Using Windows 2008 (R2) Backups to Go Virtual

Part I

The Challenge

This series describes a physical to virtual migration of a Windows Server 2008 SP2 Standard x64 on a Dell Power Edge one unit rack server with SATA disks (PE750). In fact that was the first production Windows 2008 server ever at that company, they really wanted to use the RTW FTP over SSL functionality. For this exercise we had no use of commercial P2V tools and the original server had to be kept running during the virtualization exercise. The aim was to achieve this with the free / built in tools as much as possible. The hands on approach also provides for an excellent learning opportunity. We have reconstructed our experiences for this article and will discuss the subject for both Windows 2008 and Windows 2008 R2.

Physical Machine

Disk Layout

The physical server has no raid controller. For redundancy reasons dynamic disks are used for software mirroring. The original 160 GB SATA disks were going to run out of space "very soon" during its lifespan they claimed, so they were swapped out for bigger ones. This was done one by one, with mirror rebuilding in between, and as such we "leapfrogged" to two 1TB disks. We then made a bigger data partition by concatenating the disks. That combined with some leading free disk space where OEM partition used to be on the original disks resulted in an interesting disk layout. The installation was healthy but the disk layout was not optimal and in fact, the server had way to much disk space. The owners indicated they would need vast amounts of disk space but this proved exaggerated and actual data needs are around 110 GB with some margin for growth. The disk layout is illustrated in below in Figure 1 and shows the disk configuration on the physical machine.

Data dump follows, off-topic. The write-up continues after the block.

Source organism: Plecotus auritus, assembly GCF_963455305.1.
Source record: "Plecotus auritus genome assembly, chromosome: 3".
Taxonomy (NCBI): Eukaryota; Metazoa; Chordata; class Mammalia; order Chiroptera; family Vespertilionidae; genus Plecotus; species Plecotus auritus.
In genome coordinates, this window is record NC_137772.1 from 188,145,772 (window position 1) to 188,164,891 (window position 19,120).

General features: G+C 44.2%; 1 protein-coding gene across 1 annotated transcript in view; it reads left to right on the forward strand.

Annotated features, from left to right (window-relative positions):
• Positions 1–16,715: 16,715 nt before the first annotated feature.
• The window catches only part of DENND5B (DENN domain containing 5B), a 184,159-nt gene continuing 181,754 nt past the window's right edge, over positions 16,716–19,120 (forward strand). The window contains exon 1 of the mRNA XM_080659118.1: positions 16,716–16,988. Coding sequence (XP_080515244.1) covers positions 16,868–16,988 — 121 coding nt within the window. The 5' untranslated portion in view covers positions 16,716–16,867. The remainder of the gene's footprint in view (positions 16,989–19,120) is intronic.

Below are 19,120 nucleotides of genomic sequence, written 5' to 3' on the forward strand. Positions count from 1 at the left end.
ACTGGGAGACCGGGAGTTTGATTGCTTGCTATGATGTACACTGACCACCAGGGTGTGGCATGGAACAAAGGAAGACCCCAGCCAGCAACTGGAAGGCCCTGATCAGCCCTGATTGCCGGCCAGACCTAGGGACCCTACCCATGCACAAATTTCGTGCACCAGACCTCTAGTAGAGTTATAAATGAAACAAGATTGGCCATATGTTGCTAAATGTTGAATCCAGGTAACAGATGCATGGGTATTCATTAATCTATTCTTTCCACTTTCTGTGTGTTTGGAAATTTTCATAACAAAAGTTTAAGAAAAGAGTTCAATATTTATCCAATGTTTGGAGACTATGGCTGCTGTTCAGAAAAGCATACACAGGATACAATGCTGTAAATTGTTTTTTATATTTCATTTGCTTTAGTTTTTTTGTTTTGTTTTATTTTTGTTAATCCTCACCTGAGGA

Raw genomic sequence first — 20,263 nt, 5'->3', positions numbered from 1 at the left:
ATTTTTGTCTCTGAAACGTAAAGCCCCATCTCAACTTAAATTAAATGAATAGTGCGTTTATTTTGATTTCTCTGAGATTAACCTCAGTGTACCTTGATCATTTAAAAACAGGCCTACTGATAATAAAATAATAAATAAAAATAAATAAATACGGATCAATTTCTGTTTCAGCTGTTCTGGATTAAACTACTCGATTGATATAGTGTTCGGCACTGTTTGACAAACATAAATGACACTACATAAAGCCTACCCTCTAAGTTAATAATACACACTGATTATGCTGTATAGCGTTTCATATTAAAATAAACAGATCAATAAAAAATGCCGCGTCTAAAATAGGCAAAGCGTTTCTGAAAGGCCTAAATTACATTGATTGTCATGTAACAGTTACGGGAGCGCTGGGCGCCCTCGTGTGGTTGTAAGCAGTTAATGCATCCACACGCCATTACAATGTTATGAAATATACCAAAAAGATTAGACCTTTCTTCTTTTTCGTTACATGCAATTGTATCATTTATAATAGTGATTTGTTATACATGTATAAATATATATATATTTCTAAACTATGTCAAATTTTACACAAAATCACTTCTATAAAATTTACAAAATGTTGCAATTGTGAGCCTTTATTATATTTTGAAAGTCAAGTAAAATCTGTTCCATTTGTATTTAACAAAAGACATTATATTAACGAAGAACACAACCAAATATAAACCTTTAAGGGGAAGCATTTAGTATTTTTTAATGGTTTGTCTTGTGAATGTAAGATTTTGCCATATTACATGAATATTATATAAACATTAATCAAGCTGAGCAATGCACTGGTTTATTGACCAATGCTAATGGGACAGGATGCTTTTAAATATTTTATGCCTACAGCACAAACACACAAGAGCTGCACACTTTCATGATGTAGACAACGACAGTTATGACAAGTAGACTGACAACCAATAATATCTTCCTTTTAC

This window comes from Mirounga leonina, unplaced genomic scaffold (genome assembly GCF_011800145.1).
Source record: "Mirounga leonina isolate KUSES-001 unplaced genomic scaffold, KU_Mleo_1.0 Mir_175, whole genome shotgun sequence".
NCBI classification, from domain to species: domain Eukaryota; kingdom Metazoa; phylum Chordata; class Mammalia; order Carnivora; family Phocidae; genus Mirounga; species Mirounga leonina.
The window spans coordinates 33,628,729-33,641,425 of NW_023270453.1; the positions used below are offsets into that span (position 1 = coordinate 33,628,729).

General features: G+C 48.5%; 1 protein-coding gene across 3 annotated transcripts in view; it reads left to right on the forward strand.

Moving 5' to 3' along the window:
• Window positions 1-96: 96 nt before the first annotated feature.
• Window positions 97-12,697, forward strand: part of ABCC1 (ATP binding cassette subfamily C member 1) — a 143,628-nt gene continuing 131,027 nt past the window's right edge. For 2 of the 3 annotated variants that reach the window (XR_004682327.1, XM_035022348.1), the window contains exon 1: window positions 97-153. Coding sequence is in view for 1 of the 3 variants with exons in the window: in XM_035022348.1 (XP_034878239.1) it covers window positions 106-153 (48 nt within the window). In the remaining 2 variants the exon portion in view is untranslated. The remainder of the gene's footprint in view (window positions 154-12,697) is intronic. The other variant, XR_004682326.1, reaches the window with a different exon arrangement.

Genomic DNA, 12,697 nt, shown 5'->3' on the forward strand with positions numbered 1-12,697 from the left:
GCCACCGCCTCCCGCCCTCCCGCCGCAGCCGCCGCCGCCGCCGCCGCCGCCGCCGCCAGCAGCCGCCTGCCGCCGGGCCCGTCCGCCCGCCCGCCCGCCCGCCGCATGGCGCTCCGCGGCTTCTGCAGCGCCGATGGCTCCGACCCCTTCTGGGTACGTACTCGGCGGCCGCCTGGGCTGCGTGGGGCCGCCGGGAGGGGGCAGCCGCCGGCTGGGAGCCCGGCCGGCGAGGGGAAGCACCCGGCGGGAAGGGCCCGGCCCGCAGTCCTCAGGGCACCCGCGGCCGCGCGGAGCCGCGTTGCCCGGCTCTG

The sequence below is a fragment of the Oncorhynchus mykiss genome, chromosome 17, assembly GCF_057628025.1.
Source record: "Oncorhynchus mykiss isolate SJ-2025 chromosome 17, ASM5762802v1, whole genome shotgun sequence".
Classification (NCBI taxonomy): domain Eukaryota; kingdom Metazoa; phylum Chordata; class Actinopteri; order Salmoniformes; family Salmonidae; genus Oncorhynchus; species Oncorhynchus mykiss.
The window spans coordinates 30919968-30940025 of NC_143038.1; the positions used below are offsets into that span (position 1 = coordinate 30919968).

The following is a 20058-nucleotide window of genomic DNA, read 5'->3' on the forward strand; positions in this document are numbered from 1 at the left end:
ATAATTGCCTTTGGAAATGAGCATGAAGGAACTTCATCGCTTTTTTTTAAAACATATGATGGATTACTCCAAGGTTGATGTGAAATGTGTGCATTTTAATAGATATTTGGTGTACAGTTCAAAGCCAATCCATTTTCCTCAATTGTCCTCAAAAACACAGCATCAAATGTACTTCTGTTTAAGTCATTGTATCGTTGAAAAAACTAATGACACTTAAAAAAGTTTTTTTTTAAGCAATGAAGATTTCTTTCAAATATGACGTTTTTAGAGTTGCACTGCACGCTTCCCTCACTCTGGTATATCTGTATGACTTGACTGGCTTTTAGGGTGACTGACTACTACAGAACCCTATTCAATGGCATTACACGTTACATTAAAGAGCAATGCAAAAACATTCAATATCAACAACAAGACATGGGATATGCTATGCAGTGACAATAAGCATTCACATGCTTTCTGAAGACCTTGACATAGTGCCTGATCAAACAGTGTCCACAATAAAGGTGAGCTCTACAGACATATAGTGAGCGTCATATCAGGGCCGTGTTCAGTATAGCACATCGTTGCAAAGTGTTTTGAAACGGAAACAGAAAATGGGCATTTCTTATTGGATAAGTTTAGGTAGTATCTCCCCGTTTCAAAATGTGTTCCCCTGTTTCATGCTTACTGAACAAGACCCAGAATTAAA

Windows Backup